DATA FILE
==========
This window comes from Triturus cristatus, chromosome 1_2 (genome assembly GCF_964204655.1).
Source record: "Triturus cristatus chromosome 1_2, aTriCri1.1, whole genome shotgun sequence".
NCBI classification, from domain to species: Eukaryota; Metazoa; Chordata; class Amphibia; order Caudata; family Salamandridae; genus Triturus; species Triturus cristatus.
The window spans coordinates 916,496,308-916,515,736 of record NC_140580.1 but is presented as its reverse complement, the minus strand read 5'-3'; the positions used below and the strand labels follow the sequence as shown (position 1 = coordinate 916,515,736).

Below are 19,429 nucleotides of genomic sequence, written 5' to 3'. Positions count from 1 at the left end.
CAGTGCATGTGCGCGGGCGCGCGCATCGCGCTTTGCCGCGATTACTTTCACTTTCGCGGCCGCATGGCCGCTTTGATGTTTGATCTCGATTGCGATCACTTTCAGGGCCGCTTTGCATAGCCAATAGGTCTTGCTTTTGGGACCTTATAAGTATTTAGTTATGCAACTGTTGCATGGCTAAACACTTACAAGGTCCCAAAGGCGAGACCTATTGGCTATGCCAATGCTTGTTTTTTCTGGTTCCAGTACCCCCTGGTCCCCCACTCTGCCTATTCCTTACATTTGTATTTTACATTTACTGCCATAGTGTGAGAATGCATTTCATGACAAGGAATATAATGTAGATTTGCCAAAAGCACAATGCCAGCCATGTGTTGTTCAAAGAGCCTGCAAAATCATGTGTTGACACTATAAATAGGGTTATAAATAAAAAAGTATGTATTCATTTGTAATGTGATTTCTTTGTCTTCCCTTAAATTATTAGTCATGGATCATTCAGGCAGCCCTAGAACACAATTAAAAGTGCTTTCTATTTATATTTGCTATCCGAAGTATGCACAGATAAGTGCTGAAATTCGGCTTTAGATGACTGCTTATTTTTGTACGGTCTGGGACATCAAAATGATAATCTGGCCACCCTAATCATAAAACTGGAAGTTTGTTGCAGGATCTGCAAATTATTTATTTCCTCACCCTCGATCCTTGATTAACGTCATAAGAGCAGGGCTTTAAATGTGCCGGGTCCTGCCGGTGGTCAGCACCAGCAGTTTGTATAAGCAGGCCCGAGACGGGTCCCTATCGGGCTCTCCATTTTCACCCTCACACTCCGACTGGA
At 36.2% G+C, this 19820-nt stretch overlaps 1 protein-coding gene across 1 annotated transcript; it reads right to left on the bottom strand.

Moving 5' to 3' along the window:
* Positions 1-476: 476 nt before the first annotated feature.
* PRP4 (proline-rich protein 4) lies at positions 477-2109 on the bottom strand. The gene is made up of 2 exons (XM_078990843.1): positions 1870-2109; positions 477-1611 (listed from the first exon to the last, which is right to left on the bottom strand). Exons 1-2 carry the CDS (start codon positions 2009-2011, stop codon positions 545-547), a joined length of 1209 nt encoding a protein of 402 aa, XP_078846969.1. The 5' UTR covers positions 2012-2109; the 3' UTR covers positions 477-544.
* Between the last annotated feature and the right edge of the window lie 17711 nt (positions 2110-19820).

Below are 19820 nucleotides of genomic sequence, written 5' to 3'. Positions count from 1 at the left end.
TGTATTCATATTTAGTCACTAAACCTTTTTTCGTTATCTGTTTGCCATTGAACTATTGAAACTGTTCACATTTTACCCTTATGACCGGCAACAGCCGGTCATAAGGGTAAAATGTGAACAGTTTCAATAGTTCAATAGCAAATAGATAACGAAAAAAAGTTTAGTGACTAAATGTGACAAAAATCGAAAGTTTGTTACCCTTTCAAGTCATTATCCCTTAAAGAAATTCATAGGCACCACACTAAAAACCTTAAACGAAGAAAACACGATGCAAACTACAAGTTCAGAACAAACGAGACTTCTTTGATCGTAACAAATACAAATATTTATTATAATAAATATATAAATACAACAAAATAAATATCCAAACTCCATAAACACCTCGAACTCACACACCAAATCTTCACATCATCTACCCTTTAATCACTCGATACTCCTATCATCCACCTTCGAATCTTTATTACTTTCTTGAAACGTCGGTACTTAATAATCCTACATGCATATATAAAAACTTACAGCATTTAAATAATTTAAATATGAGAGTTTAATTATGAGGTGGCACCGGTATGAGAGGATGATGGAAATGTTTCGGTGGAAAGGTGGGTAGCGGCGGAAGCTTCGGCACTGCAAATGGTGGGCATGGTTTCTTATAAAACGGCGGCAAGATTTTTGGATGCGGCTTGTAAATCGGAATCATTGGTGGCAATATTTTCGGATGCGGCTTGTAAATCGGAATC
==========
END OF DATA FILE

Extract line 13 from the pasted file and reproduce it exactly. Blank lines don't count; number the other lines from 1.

TGTATTCATATTTAGTCACTAAACCTTTTTTCGTTATCTGTTTGCCATTGAACTATTGAAACTGTTCACATTTTACCCTTATGACCGGCAACAGCCGGTCATAAGGGTAAAATGTGAACAGTTTCAATAGTTCAATAGCAAATAGATAACGAAAAAAAGTTTAGTGACTAAATGTGACAAAAATCGAAAGTTTGTTACCCTTTCAAGTCATTATCCCTTAAAGAAATTCATAGGCACCACACTAAAAACCTTAAACGAAGAAAACACGATGCAAACTACAAGTTCAGAACAAACGAGACTTCTTTGATCGTAACAAATACAAATATTTATTATAATAAATATATAAATACAACAAAATAAATATCCAAACTCCATAAACACCTCGAACTCACACACCAAATCTTCACATCATCTACCCTTTAATCACTCGATACTCCTATCATCCACCTTCGAATCTTTATTACTTTCTTGAAACGTCGGTACTTAATAATCCTACATGCATATATAAAAACTTACAGCATTTAAATAATTTAAATATGAGAGTTTAATTATGAGGTGGCACCGGTATGAGAGGATGATGGAAATGTTTCGGTGGAAAGGTGGGTAGCGGCGGAAGCTTCGGCACTGCAAATGGTGGGCATGGTTTCTTATAAAACGGCGGCAAGATTTTTGGATGCGGCTTGTAAATCGGAATCATTGGTGGCAATATTTTCGGATGCGGCTTGTAAATCGGAATC